On her end, Peggy finds a drunk Ted Chaough in his office, banging on the TV. After her prior interactions with Drunken Don Draper, she must feel a little oddly about Chaough’s behavior. Thinking he needs reassurance, she naively tells him, “Don’t let Frank Gleason make you doubt yourself.” It’s the same kind of pep talk Don needed, one she couldn’t quite give then. Fortunately for Peggy, Ted Chaough is no Don Draper. When he kisses her on the mouth, she applies only the slightest protesting pressure. She and Abe are basically doomed at this point.

Arnold reveals to Don that he’s quit his job because he couldn’t complete a heart transplant, and in the process of trying he ended up with two dead kids. Arnie asks Don to get a drink with him, but Don obviously can’t do that. By the way, where do we think Sylvia is this week? Wherever she is, her absence is letting Megan Draper back into Don’s sex life.

Since his father-in-law didn’t respond to calls, Pete Campbell took it upon himself to go to Vicks’ “lair.” The man immediately fires SCDP; the partners are learning that nepotism and underhanded dealings are simply not the answer, not anymore. “My daughter is a princess,” Tom Vogel tells Pete. “You have no business being a father.” Pete isn’t particularly hurt by any of this, but he is certainly pissed off. “You just pressed the button, you just blew everything up.” It’s a sly reference to Kenny’s comment about the Bomb. What bombs are in store for the rest of the partners?

Peggy, wandering around her apartment wearing a red bandanna on her face (red, that color of whores), complains that the paint fumes are making her sick. She doesn’t understand why Abe would want to live in this neighborhood with the hippies with bongos. “I don’t like change. I want everything to stay the same!” she cries, saying aloud the sentiment going through every character’s head right now – except, of course, Abe’s. As Abe comforts her with his political rhetoric – Johnson’s gone, the war is ending, they’re going to have a new president soon one way or another (“Best case McCarthy, worst case Kennedy”), Peggy tumbles into a ridiculous fantasy about Ted Chaough. Ugh.

In Detroit, Chaough and Don run into each other at a bar. “Dammit!” Ted yells from across the room, before sitting down next to Don to share a drink together. Chaough knows that when there are two little agencies at a meeting, everybody’s dead. Chevy, he says, knows how to “fight the war with bodies on the ground.” With planes flying by in the background at the airport hotel bar, the repeated bomb and war imagery, we are clearly meant to internalize the fact that SCDP has officially entered a war of its own.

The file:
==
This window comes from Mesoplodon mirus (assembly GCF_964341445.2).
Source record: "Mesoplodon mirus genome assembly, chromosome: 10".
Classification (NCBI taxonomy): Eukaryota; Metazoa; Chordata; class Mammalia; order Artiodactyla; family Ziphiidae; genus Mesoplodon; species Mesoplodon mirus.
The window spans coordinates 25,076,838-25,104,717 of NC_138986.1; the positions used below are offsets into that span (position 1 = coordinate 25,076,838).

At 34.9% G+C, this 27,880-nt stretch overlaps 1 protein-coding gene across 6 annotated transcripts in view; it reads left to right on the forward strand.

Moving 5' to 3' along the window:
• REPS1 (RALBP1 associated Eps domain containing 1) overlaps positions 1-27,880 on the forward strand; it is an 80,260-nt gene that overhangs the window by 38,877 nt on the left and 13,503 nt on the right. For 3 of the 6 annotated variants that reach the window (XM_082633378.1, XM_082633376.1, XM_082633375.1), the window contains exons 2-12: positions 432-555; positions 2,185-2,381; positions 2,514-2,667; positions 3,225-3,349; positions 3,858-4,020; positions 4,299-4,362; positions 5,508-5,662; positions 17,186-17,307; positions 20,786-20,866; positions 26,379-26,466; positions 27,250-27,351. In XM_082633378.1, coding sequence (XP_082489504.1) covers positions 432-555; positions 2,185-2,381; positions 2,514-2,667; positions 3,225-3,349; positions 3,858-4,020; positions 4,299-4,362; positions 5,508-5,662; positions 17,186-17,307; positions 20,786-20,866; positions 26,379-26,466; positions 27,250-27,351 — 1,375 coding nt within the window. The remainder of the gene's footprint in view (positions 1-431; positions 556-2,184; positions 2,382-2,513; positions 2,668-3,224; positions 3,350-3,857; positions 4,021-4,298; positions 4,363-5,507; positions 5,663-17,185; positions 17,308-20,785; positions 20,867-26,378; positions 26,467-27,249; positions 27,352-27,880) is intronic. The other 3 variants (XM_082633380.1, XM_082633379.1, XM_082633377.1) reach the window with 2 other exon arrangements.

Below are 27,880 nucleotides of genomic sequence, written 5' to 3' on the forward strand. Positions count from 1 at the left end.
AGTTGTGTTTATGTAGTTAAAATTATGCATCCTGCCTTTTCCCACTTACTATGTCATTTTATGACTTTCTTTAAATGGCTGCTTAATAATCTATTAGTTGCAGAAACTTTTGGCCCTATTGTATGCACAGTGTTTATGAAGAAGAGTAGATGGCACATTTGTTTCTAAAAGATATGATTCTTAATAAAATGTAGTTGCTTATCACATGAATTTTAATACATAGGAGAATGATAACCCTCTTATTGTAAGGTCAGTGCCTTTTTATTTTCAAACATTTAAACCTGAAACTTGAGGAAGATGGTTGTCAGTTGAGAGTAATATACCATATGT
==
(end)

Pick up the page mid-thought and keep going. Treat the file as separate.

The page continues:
On their respective bar stools, Don and Ted are playing show and tell. The men who’ve most influenced Peggy’s life are pitching to each other. The ad campaign Don describes is far ahead of its time – despite his reticence to change, Don Draper is actually moving advertising in its inevitable direction: forward. Out of the blue, Don suggests combining the agencies. After all, as Joan Holloway told him, “we” is more important than “I.” However, dear Don, you are doing it wrong. Making these enormous decisions on your own, even if you see them as combining forces with an ally, creating a “we,” is exactly what Joanie was warning you against.

Pete Campbell, a vindictive child, tells his wife about her father. He sits Trudy down at the kitchen table and tells her he saw Tom “with a 200 pound Negro prostitute.” Pete’s own racism, his own ugliness, pours from his lips only a week after he railed against Harry’s bigotry. Trudy tells him it’s over. They’re done.

Mad Men Season 6 Peggy Don Ted

Why, this is awfully awkward. Photo credit Michael Yarish/AMC.

Peggy is preparing to leave the office (after dark, as always) when her secretary tells her Ted wants to see her. Peggy, smiling like a schoolgirl, touches up her makeup before going to Ted’s office. Ted has forgotten the drunken kiss, obviously – and Don Draper is his new date. Peggy obviously feels ambushed, wide-eyed and surprised. The two men in her life who’ve had the biggest professional impact, the two men she worked her hardest to keep separate, have merged. In fact, the agencies are merging completely. And Peggy has once again taken second place. “We’d like you to write the press release,” Ted says, thinking that’ll make her feel warm and fuzzy. It’s May 17, 1968. Peggy writes the press release.